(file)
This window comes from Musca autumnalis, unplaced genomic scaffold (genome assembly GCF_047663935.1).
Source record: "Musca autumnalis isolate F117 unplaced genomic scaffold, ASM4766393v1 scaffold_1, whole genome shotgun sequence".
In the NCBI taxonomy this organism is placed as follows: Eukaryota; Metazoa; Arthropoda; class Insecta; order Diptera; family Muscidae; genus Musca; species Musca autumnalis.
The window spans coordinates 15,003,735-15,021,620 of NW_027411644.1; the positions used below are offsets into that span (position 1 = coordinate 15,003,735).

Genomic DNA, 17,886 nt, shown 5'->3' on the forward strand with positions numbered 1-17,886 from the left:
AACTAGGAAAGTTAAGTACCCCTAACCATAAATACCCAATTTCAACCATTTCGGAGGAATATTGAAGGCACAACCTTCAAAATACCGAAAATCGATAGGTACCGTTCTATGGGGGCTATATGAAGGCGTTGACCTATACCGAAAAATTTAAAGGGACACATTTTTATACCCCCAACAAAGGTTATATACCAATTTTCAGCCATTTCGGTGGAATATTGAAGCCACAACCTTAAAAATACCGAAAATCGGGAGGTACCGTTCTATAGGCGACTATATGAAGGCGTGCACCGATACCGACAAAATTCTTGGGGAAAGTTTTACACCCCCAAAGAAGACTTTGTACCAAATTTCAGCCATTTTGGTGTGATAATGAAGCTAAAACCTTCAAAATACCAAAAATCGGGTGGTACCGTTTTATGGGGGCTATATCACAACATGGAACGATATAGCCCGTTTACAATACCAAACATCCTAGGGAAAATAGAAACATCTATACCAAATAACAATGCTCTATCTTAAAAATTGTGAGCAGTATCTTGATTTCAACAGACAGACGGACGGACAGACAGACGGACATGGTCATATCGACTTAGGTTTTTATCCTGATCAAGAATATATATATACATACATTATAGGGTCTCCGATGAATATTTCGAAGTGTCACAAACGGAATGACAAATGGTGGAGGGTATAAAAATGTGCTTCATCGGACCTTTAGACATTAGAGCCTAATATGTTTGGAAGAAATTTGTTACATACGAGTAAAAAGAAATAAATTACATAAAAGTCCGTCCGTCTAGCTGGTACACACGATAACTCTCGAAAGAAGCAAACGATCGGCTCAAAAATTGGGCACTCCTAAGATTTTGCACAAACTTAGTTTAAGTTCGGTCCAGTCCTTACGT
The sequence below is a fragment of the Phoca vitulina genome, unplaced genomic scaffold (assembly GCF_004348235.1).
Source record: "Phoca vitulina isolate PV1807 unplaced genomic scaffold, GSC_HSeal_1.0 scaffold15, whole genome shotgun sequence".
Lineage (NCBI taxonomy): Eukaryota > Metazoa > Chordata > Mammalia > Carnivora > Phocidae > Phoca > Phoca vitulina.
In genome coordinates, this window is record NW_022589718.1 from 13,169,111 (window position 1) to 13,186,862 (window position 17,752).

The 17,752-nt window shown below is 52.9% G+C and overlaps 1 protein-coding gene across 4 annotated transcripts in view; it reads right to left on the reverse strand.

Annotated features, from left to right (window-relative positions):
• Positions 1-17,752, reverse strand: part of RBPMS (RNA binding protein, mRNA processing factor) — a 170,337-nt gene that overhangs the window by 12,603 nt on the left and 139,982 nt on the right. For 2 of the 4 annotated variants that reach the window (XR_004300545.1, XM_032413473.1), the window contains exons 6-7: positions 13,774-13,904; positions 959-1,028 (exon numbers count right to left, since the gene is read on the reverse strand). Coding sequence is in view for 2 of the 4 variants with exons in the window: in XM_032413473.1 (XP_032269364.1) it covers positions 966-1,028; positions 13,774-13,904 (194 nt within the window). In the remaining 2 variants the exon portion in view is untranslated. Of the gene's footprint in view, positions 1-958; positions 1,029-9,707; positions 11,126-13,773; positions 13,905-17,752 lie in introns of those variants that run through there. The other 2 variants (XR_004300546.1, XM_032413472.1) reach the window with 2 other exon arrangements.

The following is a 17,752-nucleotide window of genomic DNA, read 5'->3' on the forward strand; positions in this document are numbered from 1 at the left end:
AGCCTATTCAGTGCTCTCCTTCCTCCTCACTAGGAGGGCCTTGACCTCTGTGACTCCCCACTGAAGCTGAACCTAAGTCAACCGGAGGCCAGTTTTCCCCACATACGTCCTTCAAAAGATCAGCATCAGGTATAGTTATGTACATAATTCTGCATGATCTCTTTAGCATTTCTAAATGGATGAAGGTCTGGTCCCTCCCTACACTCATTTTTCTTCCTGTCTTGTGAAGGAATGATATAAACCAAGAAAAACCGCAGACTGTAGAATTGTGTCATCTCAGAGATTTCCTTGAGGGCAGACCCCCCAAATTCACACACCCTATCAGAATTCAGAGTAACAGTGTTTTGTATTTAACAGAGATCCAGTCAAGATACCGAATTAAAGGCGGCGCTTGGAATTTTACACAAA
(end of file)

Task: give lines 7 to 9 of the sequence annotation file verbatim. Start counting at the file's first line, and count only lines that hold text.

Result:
The sequence below is a fragment of the Phoca vitulina genome, unplaced genomic scaffold (assembly GCF_004348235.1).
Source record: "Phoca vitulina isolate PV1807 unplaced genomic scaffold, GSC_HSeal_1.0 scaffold15, whole genome shotgun sequence".
Lineage (NCBI taxonomy): Eukaryota > Metazoa > Chordata > Mammalia > Carnivora > Phocidae > Phoca > Phoca vitulina.